part of the decline in MR to the concomitant decreased thyroid

activity. Similar findings have been reported by Kotby and Johnson

(1967) and Kotby et al. (1967). In the present study, 29.20 C adapted

rats maintained significantly reduced levels of T3 and T4 compared to

their 24.50 C counterparts but on acute exposure to heat, the 24.5' C

animals had elevated T4 levels only. The reduced thyroid hormone








levels of 29.20 C adapted rats, compared to 24.50 C adapted rats, and

the maintenance of this lowered level following exposure to 32.50 C are

additional indicators of the rat's physiological adaptation to heat.

The elevated MR displayed by 29.20 C and 24.50 C adapted rats

after 1 hr in the heat (Table 7) may be due to the actions of

corticosterone or may represent the initial response of these rats to

heat. Three hr after exposure to 32.50 C (Chapter 1), the 29.20 C

adapted rats had significantly lowered MR compared to 24.50 C adapted

rats. This reduction in MR in 29.20 C rats (Figure 6) may be due

partially to the lower thyroid hormone levels maintained by these rats

(Table 8). The resultant lower thyroid activity nay be responsible for

the decreased MR and heat output observed in the heat adapted animals

(Cassuto and Chaffee, 1966).

Circulating levels of B-END-LI increase in the heat (Mueller,

1980; Deeter and Mueller, 1981) and in response to stressful stimuli

(Mueller, 1981). Mueller (1981) suggests that the increase in B-END-LI

in the blood is directly related to the intensity of the stimulus. In

the experiment reported here, 29.20 C adapted rats had elevated

B-END-LI compared to 24.50 C adapted animals. On exposure to heat, the

levels of B-END-LI significantly increased in 24.50 C animals, but not

in the 29.20 C group. Moreover, at 32.50 C both groups of rats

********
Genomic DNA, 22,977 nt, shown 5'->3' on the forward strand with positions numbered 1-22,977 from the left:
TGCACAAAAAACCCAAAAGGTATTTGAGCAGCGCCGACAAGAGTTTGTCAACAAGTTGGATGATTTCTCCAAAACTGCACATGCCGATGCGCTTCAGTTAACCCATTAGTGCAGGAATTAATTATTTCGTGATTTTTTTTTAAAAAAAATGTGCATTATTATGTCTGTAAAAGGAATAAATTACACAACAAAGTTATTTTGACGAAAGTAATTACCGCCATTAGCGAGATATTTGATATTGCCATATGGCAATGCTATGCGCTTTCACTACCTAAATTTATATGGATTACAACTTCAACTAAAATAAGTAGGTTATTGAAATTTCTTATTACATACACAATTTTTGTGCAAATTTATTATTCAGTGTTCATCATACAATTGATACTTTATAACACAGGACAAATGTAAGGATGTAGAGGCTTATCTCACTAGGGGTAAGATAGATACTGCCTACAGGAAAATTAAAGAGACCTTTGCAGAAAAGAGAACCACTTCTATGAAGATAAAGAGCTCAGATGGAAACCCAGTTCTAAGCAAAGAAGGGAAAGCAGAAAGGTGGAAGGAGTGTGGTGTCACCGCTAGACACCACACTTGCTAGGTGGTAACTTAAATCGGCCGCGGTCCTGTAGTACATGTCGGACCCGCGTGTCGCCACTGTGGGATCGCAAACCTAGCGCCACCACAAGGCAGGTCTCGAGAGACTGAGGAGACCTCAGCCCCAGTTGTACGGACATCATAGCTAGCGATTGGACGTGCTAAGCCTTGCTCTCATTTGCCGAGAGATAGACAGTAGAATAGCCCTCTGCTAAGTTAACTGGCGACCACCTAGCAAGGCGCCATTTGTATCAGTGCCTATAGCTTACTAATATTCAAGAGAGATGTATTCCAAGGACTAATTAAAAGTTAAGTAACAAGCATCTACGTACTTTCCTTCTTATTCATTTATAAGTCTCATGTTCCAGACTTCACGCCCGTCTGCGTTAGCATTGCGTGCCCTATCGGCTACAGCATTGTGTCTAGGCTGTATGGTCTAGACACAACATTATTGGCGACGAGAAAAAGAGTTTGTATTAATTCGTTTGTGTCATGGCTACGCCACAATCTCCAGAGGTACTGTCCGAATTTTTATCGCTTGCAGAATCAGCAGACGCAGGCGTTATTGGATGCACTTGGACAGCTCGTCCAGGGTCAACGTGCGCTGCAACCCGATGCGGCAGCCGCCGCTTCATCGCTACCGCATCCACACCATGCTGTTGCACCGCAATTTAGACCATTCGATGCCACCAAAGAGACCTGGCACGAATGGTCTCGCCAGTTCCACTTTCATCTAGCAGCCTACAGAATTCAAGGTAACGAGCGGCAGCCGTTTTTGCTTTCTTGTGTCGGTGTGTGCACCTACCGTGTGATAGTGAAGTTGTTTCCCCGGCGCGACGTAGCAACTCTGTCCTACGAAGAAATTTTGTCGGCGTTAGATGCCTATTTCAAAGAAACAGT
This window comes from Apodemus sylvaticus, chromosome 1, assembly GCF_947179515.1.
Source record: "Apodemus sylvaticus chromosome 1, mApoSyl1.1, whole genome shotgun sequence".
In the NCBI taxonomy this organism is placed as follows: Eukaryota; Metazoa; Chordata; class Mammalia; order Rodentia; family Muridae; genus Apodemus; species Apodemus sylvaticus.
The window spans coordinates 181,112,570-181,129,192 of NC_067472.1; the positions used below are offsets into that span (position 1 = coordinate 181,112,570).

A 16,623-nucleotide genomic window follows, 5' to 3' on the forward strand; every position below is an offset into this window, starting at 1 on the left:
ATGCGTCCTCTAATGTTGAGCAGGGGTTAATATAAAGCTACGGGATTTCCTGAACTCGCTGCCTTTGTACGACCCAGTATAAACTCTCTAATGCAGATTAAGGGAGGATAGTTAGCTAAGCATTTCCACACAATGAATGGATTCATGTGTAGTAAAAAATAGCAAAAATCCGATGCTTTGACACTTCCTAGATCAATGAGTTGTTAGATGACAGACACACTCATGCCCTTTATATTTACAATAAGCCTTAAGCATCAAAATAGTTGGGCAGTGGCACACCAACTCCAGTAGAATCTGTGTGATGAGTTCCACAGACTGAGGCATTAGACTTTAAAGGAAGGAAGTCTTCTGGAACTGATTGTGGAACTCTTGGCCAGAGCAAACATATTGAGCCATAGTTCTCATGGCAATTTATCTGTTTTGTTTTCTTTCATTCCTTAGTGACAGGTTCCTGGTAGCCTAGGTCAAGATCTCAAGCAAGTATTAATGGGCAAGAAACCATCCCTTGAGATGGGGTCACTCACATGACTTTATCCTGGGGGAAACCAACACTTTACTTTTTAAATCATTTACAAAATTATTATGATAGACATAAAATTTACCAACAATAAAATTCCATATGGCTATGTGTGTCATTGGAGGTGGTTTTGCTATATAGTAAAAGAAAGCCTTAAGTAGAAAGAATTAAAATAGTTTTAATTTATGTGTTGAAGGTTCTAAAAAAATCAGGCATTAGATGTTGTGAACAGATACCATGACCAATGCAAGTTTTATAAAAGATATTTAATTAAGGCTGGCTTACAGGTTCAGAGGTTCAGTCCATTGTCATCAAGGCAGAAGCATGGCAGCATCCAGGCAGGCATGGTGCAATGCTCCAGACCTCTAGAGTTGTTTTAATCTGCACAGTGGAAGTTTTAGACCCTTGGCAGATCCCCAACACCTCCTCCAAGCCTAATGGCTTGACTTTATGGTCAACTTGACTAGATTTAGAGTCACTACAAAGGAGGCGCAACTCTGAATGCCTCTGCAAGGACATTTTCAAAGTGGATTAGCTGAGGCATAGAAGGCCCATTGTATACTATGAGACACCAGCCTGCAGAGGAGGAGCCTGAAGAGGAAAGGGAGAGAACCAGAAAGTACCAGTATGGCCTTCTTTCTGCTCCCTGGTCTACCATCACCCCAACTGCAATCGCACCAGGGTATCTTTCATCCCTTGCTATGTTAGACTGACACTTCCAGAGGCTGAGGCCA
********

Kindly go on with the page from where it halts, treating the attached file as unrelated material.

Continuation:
maintained comparable levels of B-END-LI. These data suggest that

32.5 C was not a "stressful" environment for the 29.20 C adapted rats

compared to the 24.50 C adapted animals.

Mueller (1980) found that approximately 95% of the rat's B-END-LI

is located in the NIL. The data presented in Table 9 support these

findings. The B-END-LI content of this tissue was increased in 29.20 C









adapted control rats compared to the 24.50 C controls and was elevated

in both groups of rats in the heat. While Guilleman et al. (1977)

suggest that changes in B-END-LI reflect changes in pituitary secre-

tion, the data reported herein suggest that pituitary content of

B-END-LI is elevated concomitantly with increases in circulating

levels. This may indicate that stimuli which release B-END-LI into the

bloodstream also increase the synthesis or delivery of B-END-LI to the

pituitary gland (Bergland and Page, 1979).

The thyroid and corticosterone responses reported in this chapter

are similar to those reported for heat adapted rats (Dempsey and

Astwood, 1943; Kotby and Johnson, 1967). Preconditioning and heat

exposure appear to have altered the blood and pituitary levels of

B-END-LI, and these hormonal and rectal temperature responses mimic

those induced by IVT injections of B-END (Chapter 2). Therefore,

B-END may be responsible for the Tr increases observed in the

experiments reported herein and may play a role in the process of

physiological adaptation to heat.

In order to compare the response of IVT injected B-END with

B-END-LJ resulting from heat exposure, the metabolic clearance rate and

half-life of B-END need to be estimated. Little is known about the

metabolic clearance rate of B-END, but Houghten et al. (1980) reported

the plasma half-life of B-END was 45 min. Skeleton (1927) estimated

that a 300 g rat has 195.9 ml of water of which 13.3 ml (6.9%) is

blood. Reilly et al. (1980) demonstrated that 0.3% of the B-END

injected IV crosses the blood-brain barrier. From these data, it is

possible to calculate the total concentration of serum B-END-LI in

preconditioned and IVT injected rats. The similarity of obtained